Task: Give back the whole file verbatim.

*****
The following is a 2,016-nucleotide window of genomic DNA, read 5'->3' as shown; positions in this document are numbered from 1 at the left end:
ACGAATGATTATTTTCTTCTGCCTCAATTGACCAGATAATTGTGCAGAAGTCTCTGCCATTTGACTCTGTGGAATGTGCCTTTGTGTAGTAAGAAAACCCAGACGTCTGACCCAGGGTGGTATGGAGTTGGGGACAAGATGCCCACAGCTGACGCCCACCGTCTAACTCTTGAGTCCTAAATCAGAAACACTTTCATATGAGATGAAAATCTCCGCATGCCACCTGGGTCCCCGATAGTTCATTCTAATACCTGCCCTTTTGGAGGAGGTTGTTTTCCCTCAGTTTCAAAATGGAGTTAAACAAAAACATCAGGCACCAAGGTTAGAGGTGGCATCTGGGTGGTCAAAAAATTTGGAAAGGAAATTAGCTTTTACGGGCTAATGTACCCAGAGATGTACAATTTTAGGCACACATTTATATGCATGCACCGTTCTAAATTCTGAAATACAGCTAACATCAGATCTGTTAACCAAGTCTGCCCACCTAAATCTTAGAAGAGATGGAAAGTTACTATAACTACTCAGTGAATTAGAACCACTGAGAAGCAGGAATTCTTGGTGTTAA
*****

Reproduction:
The following is a 2,016-nucleotide window of genomic DNA, read 5'->3' as shown; positions in this document are numbered from 1 at the left end:
ACGAATGATTATTTTCTTCTGCCTCAATTGACCAGATAATTGTGCAGAAGTCTCTGCCATTTGACTCTGTGGAATGTGCCTTTGTGTAGTAAGAAAACCCAGACGTCTGACCCAGGGTGGTATGGAGTTGGGGACAAGATGCCCACAGCTGACGCCCACCGTCTAACTCTTGAGTCCTAAATCAGAAACACTTTCATATGAGATGAAAATCTCCGCATGCCACCTGGGTCCCCGATAGTTCATTCTAATACCTGCCCTTTTGGAGGAGGTTGTTTTCCCTCAGTTTCAAAATGGAGTTAAACAAAAACATCAGGCACCAAGGTTAGAGGTGGCATCTGGGTGGTCAAAAAATTTGGAAAGGAAATTAGCTTTTACGGGCTAATGTACCCAGAGATGTACAATTTTAGGCACACATTTATATGCATGCACCGTTCTAAATTCTGAAATACAGCTAACATCAGATCTGTTAACCAAGTCTGCCCACCTAAATCTTAGAAGAGATGGAAAGTTACTATAACTACTCAGTGAATTAGAACCACTGAGAAGCAGGAATTCTTGGTGTTAA